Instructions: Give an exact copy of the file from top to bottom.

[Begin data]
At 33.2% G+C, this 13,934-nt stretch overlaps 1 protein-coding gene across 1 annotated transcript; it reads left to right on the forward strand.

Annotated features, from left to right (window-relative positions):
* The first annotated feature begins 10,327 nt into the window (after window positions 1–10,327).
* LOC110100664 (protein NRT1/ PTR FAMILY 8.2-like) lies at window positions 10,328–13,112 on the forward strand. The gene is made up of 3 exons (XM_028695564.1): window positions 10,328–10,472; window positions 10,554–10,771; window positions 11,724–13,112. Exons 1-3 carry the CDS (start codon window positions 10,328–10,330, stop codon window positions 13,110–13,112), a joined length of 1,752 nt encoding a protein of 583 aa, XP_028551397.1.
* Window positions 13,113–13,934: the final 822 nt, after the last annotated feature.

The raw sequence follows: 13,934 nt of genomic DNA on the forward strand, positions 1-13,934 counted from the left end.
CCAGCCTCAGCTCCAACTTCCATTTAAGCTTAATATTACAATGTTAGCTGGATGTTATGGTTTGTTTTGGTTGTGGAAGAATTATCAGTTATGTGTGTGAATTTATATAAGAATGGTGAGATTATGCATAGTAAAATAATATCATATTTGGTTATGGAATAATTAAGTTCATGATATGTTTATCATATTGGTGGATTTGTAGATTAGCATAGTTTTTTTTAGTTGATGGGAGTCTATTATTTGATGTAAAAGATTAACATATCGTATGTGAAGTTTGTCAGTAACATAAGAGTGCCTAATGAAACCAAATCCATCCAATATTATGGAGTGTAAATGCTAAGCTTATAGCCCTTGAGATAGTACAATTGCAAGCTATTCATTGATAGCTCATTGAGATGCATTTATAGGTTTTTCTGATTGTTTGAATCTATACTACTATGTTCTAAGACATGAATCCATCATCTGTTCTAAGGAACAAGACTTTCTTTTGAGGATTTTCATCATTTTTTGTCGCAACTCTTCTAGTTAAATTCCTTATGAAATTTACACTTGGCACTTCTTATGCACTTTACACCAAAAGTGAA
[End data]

At 33.2% G+C, this 13,934-nt stretch overlaps 1 protein-coding gene across 1 annotated transcript; it reads left to right on the forward strand.

Annotated features, from left to right (window-relative positions):
* The first annotated feature begins 10,327 nt into the window (after window positions 1–10,327).
* LOC110100664 (protein NRT1/ PTR FAMILY 8.2-like) lies at window positions 10,328–13,112 on the forward strand. The gene is made up of 3 exons (XM_028695564.1): window positions 10,328–10,472; window positions 10,554–10,771; window positions 11,724–13,112. Exons 1-3 carry the CDS (start codon window positions 10,328–10,330, stop codon window positions 13,110–13,112), a joined length of 1,752 nt encoding a protein of 583 aa, XP_028551397.1.
* Window positions 13,113–13,934: the final 822 nt, after the last annotated feature.

The raw sequence follows: 13,934 nt of genomic DNA on the forward strand, positions 1-13,934 counted from the left end.
CCAGCCTCAGCTCCAACTTCCATTTAAGCTTAATATTACAATGTTAGCTGGATGTTATGGTTTGTTTTGGTTGTGGAAGAATTATCAGTTATGTGTGTGAATTTATATAAGAATGGTGAGATTATGCATAGTAAAATAATATCATATTTGGTTATGGAATAATTAAGTTCATGATATGTTTATCATATTGGTGGATTTGTAGATTAGCATAGTTTTTTTTAGTTGATGGGAGTCTATTATTTGATGTAAAAGATTAACATATCGTATGTGAAGTTTGTCAGTAACATAAGAGTGCCTAATGAAACCAAATCCATCCAATATTATGGAGTGTAAATGCTAAGCTTATAGCCCTTGAGATAGTACAATTGCAAGCTATTCATTGATAGCTCATTGAGATGCATTTATAGGTTTTTCTGATTGTTTGAATCTATACTACTATGTTCTAAGACATGAATCCATCATCTGTTCTAAGGAACAAGACTTTCTTTTGAGGATTTTCATCATTTTTTGTCGCAACTCTTCTAGTTAAATTCCTTATGAAATTTACACTTGGCACTTCTTATGCACTTTACACCAAAAGTGAA